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You may be familiar with this term.  If not, you are most likely familiar with the process.  Productive avoidance is completing a pleasant task that you want to do, instead of a task that is far more urgent, but not enjoyable.   I had a coworker once who, when pricing a paint job, spent days playing with his computer paint program and printing out examples of what the church building would look like in different colors. This was back in the days when that was a real time-sink… not simple clicking, you had to manually draw each pixel.  Of course, for true productive avoidance,  it’s important that you make it absolutely clear to everyone around you that what you are working on is not only necessary, but absolutely critical.  

So, for example, this morning I was washing dishes.  My kitchen window overlooks my front porch, and there, like a vision in the morning light, he stood–the FedEx guy.  Under his arm were two tiny boxes.  All the way from China.  And as I looked at him standing there I thought about all the books that need to be packed, kids clothes that need to be sorted for fit, bathrooms that really need to be cleaned, and I knew that none of that would happen.  At least not today.  Today was iPad 2 day. 

I immediately called Flash at work (it’s his day off from being a SAHD on Wednesdays), to let him know of the arrival.  Entropy was as excited as I was, and we sat and took turns carefully opening the carton, removing the white Apple box, tearing the plastic wrap, and then slowly sliding it open.  Remember when Charlie is looking for the Golden Ticket?  It was like that, with significantly more squeals of joy.  I then got busy synching, downloading, and finding new apps.  Would the same things from my iPhone still be usable, or should I even bother with them?  In preparation for this moment, I had already jailbroken my iPhone, and it was set up to be its own wi-fi hotspot. So when we are out and about, I can still surf the web charge-free on my wi-fi only iPad. It’s so exciting!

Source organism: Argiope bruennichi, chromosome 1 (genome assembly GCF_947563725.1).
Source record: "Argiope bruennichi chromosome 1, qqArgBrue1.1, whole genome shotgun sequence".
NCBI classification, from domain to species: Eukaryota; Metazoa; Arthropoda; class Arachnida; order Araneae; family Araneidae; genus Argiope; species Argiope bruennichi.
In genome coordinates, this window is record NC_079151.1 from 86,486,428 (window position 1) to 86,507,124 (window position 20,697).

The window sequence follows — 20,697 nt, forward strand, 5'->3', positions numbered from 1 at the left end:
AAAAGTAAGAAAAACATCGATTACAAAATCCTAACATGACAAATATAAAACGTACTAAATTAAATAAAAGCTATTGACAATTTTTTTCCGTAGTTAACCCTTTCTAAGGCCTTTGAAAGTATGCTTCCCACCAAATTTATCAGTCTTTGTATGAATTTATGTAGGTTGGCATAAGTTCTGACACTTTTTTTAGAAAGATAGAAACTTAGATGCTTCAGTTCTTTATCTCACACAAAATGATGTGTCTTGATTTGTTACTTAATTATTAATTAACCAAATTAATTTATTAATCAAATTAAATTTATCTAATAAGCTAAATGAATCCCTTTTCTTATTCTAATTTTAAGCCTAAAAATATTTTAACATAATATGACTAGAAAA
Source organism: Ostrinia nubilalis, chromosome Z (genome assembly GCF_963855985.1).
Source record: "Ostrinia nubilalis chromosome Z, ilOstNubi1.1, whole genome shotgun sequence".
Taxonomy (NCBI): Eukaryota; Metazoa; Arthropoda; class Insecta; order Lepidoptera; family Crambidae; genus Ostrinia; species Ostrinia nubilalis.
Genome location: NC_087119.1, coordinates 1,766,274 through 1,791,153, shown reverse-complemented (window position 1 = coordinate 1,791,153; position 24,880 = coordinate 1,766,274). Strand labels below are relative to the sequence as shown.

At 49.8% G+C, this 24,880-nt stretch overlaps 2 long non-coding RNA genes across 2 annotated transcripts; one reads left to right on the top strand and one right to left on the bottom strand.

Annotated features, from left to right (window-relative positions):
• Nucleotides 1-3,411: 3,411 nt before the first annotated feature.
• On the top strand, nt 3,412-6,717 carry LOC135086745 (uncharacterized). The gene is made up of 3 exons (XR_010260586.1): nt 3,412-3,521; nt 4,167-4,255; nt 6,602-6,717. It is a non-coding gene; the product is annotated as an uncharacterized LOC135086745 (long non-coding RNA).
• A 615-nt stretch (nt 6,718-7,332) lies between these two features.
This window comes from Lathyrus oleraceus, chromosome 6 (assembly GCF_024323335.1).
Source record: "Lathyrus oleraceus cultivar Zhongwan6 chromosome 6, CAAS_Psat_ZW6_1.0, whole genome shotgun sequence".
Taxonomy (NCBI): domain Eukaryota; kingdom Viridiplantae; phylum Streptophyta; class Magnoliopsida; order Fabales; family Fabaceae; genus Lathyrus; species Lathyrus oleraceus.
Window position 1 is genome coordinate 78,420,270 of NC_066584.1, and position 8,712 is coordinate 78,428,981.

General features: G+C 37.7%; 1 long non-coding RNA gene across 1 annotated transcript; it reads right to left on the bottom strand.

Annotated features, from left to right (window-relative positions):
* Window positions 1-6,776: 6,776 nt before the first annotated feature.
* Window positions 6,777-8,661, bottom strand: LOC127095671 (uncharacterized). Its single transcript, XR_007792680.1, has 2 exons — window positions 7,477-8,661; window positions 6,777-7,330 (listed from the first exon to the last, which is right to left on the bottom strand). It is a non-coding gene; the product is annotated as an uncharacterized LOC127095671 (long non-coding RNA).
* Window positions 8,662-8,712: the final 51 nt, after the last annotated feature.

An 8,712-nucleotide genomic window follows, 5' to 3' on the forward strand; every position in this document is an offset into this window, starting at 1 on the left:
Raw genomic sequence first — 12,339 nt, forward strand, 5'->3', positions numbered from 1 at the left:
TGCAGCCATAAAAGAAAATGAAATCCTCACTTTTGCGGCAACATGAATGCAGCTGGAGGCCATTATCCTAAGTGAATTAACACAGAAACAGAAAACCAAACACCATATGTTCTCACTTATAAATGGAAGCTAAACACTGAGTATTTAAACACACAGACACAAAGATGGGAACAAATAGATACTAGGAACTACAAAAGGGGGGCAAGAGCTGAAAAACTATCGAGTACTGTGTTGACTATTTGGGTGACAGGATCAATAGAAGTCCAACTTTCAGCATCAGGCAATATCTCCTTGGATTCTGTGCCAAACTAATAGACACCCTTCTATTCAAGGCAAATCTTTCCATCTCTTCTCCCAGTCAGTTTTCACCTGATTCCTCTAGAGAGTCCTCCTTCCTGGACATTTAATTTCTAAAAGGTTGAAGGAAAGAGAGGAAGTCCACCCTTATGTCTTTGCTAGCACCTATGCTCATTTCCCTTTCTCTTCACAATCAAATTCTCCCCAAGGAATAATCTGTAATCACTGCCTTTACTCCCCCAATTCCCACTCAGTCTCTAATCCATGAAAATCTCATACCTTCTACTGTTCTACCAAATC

And what about a cover?  I hadn’t ordered one, so as soon as Flash came home early from work we hit the Best Buy.  I ended up with a green smart cover, and a really cool clear cover for the back from Belkin.  It’s awesome, works together with the smart cover and solves the problem of the exposed metal on the back.   I can be hard on electronics (*cough* killed 4 Kindles *cough*), so I wanted something tough but that would leave the engraving on the back visible.

Geekery, check.  Technology, check.  But whence the moving?

Well, you might remember that the entire plan behind obtaining these iPads is to allow us to cut deep swathes through our library, cruelly casting many volumes into the rummage pile.   So setting up my iPad, accessing my Kindle books, and all the rest is truly a move oriented task.  It’s on the master to do list.   Thus, this was an absolutely important activity for me to complete, and the fact that no actual boxes were filled today is not a measure of my diligence.  Really.  It’s not just fun.  Seriously.  And I’m not just writing this quickly so that I can get back to computer nerd heaven.  What I am working on is not only necessary, but absolutely critical.

Ain’t it the truth?

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How open are you?    With your spouse or significant other?  With your kids?  Your boss?  Your parents?  On a blog?

It’s an interesting question.  How authentic, how personal do you get?  Obviously these questions arise particularly on journal type blogs like mine, which by their very nature are intimate, and yet distant.  Even though I’m trying to be anonymous-y to the search engines (at least you’d have to know me or look for me), I remain committed to the idea that true communication happens only when we are willing to be vulnerable.  I’ve been around long enough to know that there is truly no privacy in cyberspace, and precious little IRL.  It’s all out there, so you better be OK with who you are.  Or at least I used to think so.

Then I went to “group” for three months.  “Group” is the euphemism we used at the psychiatric hospital for the severe mood disorders program.  “I’m going to group,” I’d say and head out the door in the morning.  Sounded a lot better than “I’m going to brain treatment” or “Behavioral Health Care”.  Group was really very interesting.  There was a wide range of ages, races, men and women, from body-pierced punk 19 year olds to an elderly Indian gentleman doctor, with plenty of housewives, students, a barista or two, a sheriff, and me, the pastor.  We were black and white, hispanic and asian.  It wasn’t a group of people who would ever meet socially in real life, and yet there was a closeness there that is hard to describe.  We all had been through it.  Depression, or bi-polar, anxiety disorders, all severe enough that normal life had become untenable, at least for a while.